“Obamacare implementation craters under state objections”
Silver linings? Sure, for now. But that just means the left will have to delegitimize federalism entirely. For the fairness:
Over the past week, the list of states not participating in the system has grown to nineteen as the states of Wisconsin, Ohio and Nebraska chose to join sixteen others in rejecting the state health insurance exchange that is called for under the Obamacare law.
[...]The state health care exchanges are a creation of the Obamacare law where the state would create a massive database of health insurance options that those without insurance could access. The state is given the option under the law to either create the exchange or to leave it up to the federal government to provide it.
Another under-reported aspect of the law is that the statute itself only allows the state exchange to levy penalties against employers who are accused of not following the requirements of the law. After the law passed it was discovered that federal exchanges do not have the authority to impose penalties. Upon this discovery, the IRS hurriedly wrote regulations claiming that power contrary to what the law allows.
Employers in states without a state exchange will have the option of contesting any penalties in court with a reasonable likelihood of success due to the IRS’ extra-legal regulations.
The probable net effect is that states whose governors refuse to enact state exchanges will put their states at a significant economic advantage over those businesses in states with one. The promise of lower health insurance costs will help employers in these states who want to expand without worrying if hiring an additional employee will throw themselves into new Obamacare taxes.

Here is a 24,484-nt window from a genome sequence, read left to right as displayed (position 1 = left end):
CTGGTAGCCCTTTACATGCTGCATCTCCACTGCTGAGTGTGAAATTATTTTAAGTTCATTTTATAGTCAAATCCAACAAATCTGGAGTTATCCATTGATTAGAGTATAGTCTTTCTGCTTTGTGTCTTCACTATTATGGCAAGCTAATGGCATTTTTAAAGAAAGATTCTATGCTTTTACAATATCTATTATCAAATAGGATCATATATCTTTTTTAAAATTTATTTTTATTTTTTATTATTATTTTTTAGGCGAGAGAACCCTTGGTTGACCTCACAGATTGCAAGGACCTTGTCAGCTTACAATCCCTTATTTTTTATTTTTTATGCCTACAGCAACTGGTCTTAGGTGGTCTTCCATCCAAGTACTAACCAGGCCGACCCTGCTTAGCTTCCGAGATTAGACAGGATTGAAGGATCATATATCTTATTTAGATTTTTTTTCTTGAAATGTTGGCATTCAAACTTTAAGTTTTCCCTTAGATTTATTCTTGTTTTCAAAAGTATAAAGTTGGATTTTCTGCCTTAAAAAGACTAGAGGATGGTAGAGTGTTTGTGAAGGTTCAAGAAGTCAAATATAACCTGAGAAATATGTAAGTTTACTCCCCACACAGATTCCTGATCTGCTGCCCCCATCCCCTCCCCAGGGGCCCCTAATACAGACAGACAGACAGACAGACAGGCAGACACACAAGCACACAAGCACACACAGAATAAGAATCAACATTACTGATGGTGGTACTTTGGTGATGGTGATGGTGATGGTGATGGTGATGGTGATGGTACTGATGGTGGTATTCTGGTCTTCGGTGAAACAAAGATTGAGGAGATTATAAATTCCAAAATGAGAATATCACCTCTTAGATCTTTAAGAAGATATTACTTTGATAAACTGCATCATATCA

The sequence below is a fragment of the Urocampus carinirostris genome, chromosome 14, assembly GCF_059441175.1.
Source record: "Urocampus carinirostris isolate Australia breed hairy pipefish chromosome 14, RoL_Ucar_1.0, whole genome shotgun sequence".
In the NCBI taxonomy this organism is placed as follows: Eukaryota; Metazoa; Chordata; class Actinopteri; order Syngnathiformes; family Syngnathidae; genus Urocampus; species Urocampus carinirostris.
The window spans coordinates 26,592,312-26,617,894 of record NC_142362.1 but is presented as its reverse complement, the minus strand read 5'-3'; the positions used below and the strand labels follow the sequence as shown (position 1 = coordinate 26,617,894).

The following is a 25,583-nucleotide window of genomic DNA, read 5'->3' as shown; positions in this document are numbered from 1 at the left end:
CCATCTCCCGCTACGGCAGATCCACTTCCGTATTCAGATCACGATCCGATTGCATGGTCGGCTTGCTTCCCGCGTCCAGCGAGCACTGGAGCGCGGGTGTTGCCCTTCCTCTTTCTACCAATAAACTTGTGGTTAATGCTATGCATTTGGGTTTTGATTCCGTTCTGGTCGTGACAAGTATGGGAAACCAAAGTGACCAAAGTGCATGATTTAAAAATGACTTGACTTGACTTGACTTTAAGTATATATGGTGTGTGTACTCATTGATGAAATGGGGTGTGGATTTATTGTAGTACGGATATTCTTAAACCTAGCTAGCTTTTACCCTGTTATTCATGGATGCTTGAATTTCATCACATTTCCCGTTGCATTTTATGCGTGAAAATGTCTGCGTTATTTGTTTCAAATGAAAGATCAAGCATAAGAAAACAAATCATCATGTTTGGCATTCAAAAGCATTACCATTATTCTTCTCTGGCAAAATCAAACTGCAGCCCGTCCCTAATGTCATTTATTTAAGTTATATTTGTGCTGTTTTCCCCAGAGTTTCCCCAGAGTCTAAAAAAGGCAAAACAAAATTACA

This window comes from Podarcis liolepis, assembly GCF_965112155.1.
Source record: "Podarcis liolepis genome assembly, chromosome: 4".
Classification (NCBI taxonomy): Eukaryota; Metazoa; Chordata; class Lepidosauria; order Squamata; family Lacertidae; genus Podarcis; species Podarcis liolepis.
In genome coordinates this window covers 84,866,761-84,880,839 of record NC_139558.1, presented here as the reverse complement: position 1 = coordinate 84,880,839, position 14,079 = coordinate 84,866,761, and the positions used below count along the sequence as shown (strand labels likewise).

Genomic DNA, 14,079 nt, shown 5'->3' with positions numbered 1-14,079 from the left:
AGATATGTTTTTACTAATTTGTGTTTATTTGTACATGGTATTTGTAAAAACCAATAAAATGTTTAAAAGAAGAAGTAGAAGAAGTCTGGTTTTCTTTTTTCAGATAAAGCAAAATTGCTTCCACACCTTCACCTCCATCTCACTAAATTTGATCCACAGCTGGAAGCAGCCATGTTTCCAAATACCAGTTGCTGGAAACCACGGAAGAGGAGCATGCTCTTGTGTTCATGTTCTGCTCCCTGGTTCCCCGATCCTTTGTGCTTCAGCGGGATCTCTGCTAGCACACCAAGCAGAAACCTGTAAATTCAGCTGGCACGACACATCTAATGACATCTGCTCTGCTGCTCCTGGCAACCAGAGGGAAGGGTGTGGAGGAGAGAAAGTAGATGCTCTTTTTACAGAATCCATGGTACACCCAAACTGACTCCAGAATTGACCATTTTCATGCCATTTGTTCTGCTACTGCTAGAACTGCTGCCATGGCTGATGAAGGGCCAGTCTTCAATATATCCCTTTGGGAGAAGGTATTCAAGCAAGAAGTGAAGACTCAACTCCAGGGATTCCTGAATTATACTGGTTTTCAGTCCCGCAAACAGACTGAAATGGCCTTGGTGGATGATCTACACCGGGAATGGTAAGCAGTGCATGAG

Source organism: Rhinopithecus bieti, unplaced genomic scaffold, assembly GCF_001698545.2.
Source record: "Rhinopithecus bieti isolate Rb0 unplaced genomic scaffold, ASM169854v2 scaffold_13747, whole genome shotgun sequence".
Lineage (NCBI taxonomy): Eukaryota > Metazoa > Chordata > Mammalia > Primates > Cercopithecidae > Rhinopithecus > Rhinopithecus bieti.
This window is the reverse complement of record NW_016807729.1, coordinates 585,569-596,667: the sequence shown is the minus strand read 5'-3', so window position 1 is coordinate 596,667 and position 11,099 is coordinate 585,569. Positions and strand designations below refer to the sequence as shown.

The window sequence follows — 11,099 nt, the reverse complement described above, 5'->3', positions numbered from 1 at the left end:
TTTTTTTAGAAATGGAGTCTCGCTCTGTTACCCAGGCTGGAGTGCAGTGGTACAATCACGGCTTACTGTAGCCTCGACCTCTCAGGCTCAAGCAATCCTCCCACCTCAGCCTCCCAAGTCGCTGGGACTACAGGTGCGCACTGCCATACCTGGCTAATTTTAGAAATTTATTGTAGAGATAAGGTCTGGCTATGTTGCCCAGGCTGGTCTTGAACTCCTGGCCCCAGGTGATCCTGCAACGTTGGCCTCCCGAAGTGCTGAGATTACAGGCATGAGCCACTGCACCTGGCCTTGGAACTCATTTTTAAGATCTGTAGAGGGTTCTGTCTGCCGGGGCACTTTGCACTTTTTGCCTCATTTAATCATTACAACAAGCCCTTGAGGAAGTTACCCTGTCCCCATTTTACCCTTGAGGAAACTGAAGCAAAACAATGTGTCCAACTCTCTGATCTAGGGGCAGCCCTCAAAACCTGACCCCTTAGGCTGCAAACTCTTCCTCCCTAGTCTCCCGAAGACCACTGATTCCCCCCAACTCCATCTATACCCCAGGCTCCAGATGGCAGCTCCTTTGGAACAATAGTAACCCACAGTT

Currently, nineteen states are rejecting the state exchanges, sixteen states are enacting them, three are attempting a state/federal exchange hybrid, and twelve will decide before the new December 14 deadline.
The undecided states are: Arizona, Arkansas, Florida, Iowa, Idaho, Michigan, New Jersey, Oklahoma, Pennsylvania, Tennessee, Utah and West Virginia.
[my emphasis] Two thoughts here. First, court contests favoring employers because of extra-legal regulations only survive so long as the SCOTUS doesn’t quickly devolve into a bastion of progressive activist philosopher kings/queens who are able to find some way to skirt plain law and appeal to (ironically) what the intentions were for the federal government to be able to wield punitive powers, despite forgetting to include it in the law as passed.
Second, why, with 30 states controlled by GOP governors, are only 19 states so far rejecting these exchanges — and why isn’t the GOP leadership in the House signaling support for a rejection posture rather than acceding, as John Boehner has, that “ObamaCare is the law of the land,” as if the election results, which in addition to re-electing Obama (with 9 million fewer votes) kept them in the control of the House, was somehow an indication that Americans who don’t want ObamaCare and never have are suddenly eager to embrace it without further fight?
By the way, as an aside to all the genius GOP mouthpieces who told us that the Roberts’ ruling would actually be good for the Republicans, galvanizing an electorate to sweep them into power: this is why bad law is never to be spun as a net positive, and why we should never analyze Court decisions based on their (hoped for) political impact alone.
Not that it will hurt the ratings or the traffic of those who sold us this crap sandwich of an argument. But I just thought I’d mention it anyway.